TUPELO, Miss. (AP) — Ricin has been found in a business once used by the man charged in the case of letters laced with the deadly poison being sent to President Barack Obama, according to a court document made public Tuesday that also said the substance was found on items the suspect dumped in a public trash bin.
James Everett Dutschke, 41, was arrested Saturday by FBI agents at his home in Tupelo, Miss., and is being held without bond pending a preliminary and detention hearing Thursday in U.S. District Court in Oxford.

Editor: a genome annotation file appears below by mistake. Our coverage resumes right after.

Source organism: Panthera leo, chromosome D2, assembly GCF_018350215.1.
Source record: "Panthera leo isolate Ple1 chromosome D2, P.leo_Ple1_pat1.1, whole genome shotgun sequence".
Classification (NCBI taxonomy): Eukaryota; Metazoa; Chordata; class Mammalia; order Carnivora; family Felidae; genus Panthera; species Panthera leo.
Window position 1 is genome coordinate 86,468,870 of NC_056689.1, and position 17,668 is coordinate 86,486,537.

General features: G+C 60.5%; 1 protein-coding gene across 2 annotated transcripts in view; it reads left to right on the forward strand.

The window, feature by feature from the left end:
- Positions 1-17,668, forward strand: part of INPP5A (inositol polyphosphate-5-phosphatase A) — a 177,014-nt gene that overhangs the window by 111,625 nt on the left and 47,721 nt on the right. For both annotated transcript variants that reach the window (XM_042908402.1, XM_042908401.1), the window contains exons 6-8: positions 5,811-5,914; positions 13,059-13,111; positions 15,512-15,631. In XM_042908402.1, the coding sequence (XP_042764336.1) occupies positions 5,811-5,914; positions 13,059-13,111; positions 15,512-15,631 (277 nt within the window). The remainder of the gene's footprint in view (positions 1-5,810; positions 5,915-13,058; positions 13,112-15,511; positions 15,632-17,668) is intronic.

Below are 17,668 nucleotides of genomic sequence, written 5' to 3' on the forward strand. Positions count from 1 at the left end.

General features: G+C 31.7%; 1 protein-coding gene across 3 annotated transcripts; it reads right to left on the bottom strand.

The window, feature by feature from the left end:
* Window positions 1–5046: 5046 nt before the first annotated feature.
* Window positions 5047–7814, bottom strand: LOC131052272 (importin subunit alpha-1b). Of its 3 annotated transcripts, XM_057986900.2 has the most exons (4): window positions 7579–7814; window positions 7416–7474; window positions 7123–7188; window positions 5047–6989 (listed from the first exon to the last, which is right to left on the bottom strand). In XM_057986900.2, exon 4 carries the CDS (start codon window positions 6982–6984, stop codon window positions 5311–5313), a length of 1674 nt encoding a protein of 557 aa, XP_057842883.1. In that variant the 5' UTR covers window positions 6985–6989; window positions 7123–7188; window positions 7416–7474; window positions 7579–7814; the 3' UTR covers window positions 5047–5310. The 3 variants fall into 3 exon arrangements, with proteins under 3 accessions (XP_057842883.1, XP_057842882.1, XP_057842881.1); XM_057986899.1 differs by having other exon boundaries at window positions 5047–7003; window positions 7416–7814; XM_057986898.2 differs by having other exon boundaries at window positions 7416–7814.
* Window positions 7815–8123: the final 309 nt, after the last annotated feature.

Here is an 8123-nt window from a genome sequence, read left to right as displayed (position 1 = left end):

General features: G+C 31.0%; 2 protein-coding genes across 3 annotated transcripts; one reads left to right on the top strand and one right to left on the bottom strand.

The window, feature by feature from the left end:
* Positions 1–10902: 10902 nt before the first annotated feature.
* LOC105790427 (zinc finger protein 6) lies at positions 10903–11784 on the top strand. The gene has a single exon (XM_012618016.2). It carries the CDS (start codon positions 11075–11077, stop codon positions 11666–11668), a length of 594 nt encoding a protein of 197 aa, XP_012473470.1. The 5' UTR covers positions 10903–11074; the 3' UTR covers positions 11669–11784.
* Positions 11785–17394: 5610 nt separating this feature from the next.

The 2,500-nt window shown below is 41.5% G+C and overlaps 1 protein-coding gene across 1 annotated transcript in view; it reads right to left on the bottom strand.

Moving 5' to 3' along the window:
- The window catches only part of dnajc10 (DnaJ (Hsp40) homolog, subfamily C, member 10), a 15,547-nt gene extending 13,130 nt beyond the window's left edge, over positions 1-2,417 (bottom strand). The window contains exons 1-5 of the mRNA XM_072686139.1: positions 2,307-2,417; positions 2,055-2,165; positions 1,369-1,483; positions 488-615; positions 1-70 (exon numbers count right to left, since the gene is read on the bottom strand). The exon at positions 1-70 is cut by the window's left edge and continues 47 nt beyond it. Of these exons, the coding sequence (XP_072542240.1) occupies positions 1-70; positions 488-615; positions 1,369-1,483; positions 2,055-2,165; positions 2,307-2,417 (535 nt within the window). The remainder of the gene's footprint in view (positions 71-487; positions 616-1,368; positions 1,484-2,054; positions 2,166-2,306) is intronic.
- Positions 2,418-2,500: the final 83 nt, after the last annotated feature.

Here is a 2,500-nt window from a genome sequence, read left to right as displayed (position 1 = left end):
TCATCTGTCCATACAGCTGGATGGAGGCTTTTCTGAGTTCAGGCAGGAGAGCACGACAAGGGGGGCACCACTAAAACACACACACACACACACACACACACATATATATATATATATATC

The affidavit said that on April 22, Dutschke removed several items from his former martial arts studio in Tupelo, including a dust mask, which tested positive for ricin.
Trace amounts also were found in the studio, and Dutschke bought castor beans on the Internet, the document said. The beans can be used to make ricin.
The affidavit had been sealed since it was filed Friday in U.S. District Court in Oxford, Miss.
Dutschke is charged with making and producing ricin as part of investigation into poison-laced letters sent to Obama, U.S. Sen. Roger Wicker and a Mississippi judge.